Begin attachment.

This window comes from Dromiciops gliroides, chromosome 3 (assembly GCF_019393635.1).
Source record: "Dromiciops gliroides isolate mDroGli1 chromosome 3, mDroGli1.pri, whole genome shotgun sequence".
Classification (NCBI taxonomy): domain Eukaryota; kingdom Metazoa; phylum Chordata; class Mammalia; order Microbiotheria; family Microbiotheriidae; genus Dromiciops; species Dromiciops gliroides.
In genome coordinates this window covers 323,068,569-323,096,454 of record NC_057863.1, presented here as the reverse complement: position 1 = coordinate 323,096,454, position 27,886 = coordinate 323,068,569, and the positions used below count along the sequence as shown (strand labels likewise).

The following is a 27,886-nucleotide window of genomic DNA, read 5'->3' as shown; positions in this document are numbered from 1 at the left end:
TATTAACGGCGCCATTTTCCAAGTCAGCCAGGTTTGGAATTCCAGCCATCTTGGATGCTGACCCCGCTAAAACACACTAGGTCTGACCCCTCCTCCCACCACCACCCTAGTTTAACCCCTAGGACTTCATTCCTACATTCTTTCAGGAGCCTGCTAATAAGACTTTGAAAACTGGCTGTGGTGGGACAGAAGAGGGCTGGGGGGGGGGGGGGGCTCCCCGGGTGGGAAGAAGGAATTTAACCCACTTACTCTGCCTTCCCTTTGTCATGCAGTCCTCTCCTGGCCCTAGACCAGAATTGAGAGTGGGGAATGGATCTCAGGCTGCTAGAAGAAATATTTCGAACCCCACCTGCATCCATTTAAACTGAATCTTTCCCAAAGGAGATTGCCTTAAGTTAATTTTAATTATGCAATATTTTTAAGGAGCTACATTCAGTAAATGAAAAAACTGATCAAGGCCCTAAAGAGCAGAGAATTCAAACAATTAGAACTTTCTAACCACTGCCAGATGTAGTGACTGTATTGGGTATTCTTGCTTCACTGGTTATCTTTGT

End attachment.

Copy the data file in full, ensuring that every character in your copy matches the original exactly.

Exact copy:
This window comes from Dromiciops gliroides, chromosome 3 (assembly GCF_019393635.1).
Source record: "Dromiciops gliroides isolate mDroGli1 chromosome 3, mDroGli1.pri, whole genome shotgun sequence".
Classification (NCBI taxonomy): domain Eukaryota; kingdom Metazoa; phylum Chordata; class Mammalia; order Microbiotheria; family Microbiotheriidae; genus Dromiciops; species Dromiciops gliroides.
In genome coordinates this window covers 323,068,569-323,096,454 of record NC_057863.1, presented here as the reverse complement: position 1 = coordinate 323,096,454, position 27,886 = coordinate 323,068,569, and the positions used below count along the sequence as shown (strand labels likewise).

The following is a 27,886-nucleotide window of genomic DNA, read 5'->3' as shown; positions in this document are numbered from 1 at the left end:
TATTAACGGCGCCATTTTCCAAGTCAGCCAGGTTTGGAATTCCAGCCATCTTGGATGCTGACCCCGCTAAAACACACTAGGTCTGACCCCTCCTCCCACCACCACCCTAGTTTAACCCCTAGGACTTCATTCCTACATTCTTTCAGGAGCCTGCTAATAAGACTTTGAAAACTGGCTGTGGTGGGACAGAAGAGGGCTGGGGGGGGGGGGGGGCTCCCCGGGTGGGAAGAAGGAATTTAACCCACTTACTCTGCCTTCCCTTTGTCATGCAGTCCTCTCCTGGCCCTAGACCAGAATTGAGAGTGGGGAATGGATCTCAGGCTGCTAGAAGAAATATTTCGAACCCCACCTGCATCCATTTAAACTGAATCTTTCCCAAAGGAGATTGCCTTAAGTTAATTTTAATTATGCAATATTTTTAAGGAGCTACATTCAGTAAATGAAAAAACTGATCAAGGCCCTAAAGAGCAGAGAATTCAAACAATTAGAACTTTCTAACCACTGCCAGATGTAGTGACTGTATTGGGTATTCTTGCTTCACTGGTTATCTTTGT